Performance shortcomings: lost wheels not enough to lose job
In a decision handed down on 2 September 2016 the IRC Full Bench considered whether poor performance by a State Transit Authority (STA) bus mechanic justified his dismissal. The termination of his employment followed an incident in which a bus serviced by the mechanic lost two wheels as it rounded a corner.
Mr Sunil Dissanayake worked as a qualified motor mechanic with the State Transit Authority (STA) from March 2009 and serviced vehicles at the Ryde Depot. His dismissal followed an incident in August 2014 when it is alleged he failed to perform a specific work instruction requiring him to correctly secure the wheels of a bus he was servicing. As a result, the bus lost two of its wheels while being operated by the STA, placing its passengers and the driver at serious risk.
In the initial claim against his termination, Stanton C found the summary dismissal of Mr Sunil Dissanayake a proportionate response to his breach of vehicle maintenance and safety procedures, but nevertheless found the dismissal harsh due to the employee’s age and difficulty in obtaining alternative employment.
Consideration and finding
On appeal, the Full Bench of President Walton and Commissioners Tabba and Murphy considered the various work instructions and work orders concerned with the checking of wheels on vehicles being serviced. The appeal identified sufficient inconsistencies in these instructions and found Mr Dissanayake’s summary termination to be unlawful. Key to this was their identification of a third work instruction issued on the need to tension wheel nuts, which had only been issued after the service on the bus in question. As a result, they ordered payment of 18 weeks’ compensation.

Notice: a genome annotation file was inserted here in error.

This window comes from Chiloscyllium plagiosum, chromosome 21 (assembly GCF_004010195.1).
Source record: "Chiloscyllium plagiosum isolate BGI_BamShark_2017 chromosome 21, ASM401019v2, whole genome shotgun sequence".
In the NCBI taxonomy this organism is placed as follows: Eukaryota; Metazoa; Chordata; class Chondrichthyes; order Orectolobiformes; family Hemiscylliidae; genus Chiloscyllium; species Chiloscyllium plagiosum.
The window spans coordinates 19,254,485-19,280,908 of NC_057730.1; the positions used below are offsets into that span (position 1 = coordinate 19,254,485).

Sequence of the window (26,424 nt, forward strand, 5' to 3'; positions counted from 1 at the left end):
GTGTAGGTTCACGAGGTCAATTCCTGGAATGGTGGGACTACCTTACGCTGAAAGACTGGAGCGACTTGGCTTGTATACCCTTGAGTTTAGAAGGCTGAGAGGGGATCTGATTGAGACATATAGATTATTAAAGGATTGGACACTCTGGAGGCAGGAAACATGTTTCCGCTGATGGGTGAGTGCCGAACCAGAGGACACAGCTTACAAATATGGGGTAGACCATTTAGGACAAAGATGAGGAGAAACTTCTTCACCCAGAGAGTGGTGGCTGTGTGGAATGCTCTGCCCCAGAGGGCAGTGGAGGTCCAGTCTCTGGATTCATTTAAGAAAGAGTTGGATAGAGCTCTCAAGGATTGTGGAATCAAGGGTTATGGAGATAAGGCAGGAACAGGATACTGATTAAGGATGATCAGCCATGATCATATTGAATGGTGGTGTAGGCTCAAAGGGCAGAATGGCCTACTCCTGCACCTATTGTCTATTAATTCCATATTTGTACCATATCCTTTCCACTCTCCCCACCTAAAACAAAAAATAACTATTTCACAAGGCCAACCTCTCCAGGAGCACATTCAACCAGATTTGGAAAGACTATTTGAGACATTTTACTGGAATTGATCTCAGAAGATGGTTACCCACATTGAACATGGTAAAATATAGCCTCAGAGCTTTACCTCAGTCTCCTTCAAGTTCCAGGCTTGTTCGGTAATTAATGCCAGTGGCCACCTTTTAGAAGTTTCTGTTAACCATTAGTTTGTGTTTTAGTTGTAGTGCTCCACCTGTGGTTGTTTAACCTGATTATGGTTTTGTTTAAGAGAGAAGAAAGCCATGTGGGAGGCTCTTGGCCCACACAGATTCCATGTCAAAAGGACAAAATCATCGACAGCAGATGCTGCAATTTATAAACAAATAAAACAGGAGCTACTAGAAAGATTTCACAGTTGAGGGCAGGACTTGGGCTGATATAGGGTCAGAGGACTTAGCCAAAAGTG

Comments on the decision
While the decision confirms the risk employers run in terminating staff summarily rather than with notice, some more contentious points raised by the Full Bench in their decision are of interest. These included:
Mr Dissanayake was issued a written warning just over 15 months prior to the August 2014 incident for failing to perform his duties competently, resulting in another bus travelling uncontrolled and leading to damage of both the bus and the Depot. The Full Bench differentiated this previous written warning as irrelevant to the facts at hand.
Differentiating between a refusal to obey a reasonable and lawful instruction as against an act of incompetence arising from carelessness, and finding the latter is generally to be regarded of a lesser gravity for misconduct.
On both these points, it is considered the Full Bench may be open to criticism by future judicial consideration of these issues.
Tips for Local Government and Public Sector employers
An important observation of the Full Bench was of the STA’s differential treatment of Mr Dissanayake compared with that of his supervisor, who also signed off on the work done to the bus. The Full Bench found this disproportionate treatment of the supervisor failed to reflect their higher degree of responsibility.
Dissanayake v State Transit Authority  NSWIRComm 10